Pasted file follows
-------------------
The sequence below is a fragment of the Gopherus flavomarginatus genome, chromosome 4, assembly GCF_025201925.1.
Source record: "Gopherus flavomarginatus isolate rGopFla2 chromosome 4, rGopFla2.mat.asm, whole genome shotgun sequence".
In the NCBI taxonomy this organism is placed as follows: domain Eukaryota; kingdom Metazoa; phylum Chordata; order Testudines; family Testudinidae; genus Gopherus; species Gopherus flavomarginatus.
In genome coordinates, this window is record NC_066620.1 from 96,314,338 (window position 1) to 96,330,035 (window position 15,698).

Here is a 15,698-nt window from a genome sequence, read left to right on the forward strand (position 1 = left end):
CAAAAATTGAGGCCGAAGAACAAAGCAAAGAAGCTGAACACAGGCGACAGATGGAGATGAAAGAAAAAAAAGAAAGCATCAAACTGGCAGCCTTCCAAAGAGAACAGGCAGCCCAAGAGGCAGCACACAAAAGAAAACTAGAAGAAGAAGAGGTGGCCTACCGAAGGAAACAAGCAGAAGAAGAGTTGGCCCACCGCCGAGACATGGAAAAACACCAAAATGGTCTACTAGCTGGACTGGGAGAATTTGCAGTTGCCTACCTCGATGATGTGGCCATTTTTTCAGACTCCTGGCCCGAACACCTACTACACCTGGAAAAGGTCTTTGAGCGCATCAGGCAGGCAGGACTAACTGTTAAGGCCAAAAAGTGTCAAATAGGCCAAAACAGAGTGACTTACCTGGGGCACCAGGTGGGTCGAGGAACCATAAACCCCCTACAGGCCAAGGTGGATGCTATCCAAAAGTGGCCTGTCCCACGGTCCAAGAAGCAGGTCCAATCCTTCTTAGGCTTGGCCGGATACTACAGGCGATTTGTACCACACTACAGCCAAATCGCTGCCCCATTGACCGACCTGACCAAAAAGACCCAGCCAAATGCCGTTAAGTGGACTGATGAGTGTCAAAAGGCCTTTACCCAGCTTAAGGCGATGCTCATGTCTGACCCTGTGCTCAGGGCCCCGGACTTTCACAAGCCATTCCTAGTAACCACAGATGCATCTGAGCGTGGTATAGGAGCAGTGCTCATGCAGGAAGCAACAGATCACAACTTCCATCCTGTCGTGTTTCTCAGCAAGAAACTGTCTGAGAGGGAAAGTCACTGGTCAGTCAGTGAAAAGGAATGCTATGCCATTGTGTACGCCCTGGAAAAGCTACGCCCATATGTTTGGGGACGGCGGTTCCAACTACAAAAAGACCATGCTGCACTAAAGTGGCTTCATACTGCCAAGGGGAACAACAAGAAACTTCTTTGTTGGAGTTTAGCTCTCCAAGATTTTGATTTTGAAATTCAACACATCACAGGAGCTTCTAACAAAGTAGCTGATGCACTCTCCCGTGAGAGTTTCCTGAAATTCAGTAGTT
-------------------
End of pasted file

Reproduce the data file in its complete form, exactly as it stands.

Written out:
The sequence below is a fragment of the Gopherus flavomarginatus genome, chromosome 4, assembly GCF_025201925.1.
Source record: "Gopherus flavomarginatus isolate rGopFla2 chromosome 4, rGopFla2.mat.asm, whole genome shotgun sequence".
In the NCBI taxonomy this organism is placed as follows: domain Eukaryota; kingdom Metazoa; phylum Chordata; order Testudines; family Testudinidae; genus Gopherus; species Gopherus flavomarginatus.
In genome coordinates, this window is record NC_066620.1 from 96,314,338 (window position 1) to 96,330,035 (window position 15,698).

Here is a 15,698-nt window from a genome sequence, read left to right on the forward strand (position 1 = left end):
CAAAAATTGAGGCCGAAGAACAAAGCAAAGAAGCTGAACACAGGCGACAGATGGAGATGAAAGAAAAAAAAGAAAGCATCAAACTGGCAGCCTTCCAAAGAGAACAGGCAGCCCAAGAGGCAGCACACAAAAGAAAACTAGAAGAAGAAGAGGTGGCCTACCGAAGGAAACAAGCAGAAGAAGAGTTGGCCCACCGCCGAGACATGGAAAAACACCAAAATGGTCTACTAGCTGGACTGGGAGAATTTGCAGTTGCCTACCTCGATGATGTGGCCATTTTTTCAGACTCCTGGCCCGAACACCTACTACACCTGGAAAAGGTCTTTGAGCGCATCAGGCAGGCAGGACTAACTGTTAAGGCCAAAAAGTGTCAAATAGGCCAAAACAGAGTGACTTACCTGGGGCACCAGGTGGGTCGAGGAACCATAAACCCCCTACAGGCCAAGGTGGATGCTATCCAAAAGTGGCCTGTCCCACGGTCCAAGAAGCAGGTCCAATCCTTCTTAGGCTTGGCCGGATACTACAGGCGATTTGTACCACACTACAGCCAAATCGCTGCCCCATTGACCGACCTGACCAAAAAGACCCAGCCAAATGCCGTTAAGTGGACTGATGAGTGTCAAAAGGCCTTTACCCAGCTTAAGGCGATGCTCATGTCTGACCCTGTGCTCAGGGCCCCGGACTTTCACAAGCCATTCCTAGTAACCACAGATGCATCTGAGCGTGGTATAGGAGCAGTGCTCATGCAGGAAGCAACAGATCACAACTTCCATCCTGTCGTGTTTCTCAGCAAGAAACTGTCTGAGAGGGAAAGTCACTGGTCAGTCAGTGAAAAGGAATGCTATGCCATTGTGTACGCCCTGGAAAAGCTACGCCCATATGTTTGGGGACGGCGGTTCCAACTACAAAAAGACCATGCTGCACTAAAGTGGCTTCATACTGCCAAGGGGAACAACAAGAAACTTCTTTGTTGGAGTTTAGCTCTCCAAGATTTTGATTTTGAAATTCAACACATCACAGGAGCTTCTAACAAAGTAGCTGATGCACTCTCCCGTGAGAGTTTCCTGAAATTCAGTAGTT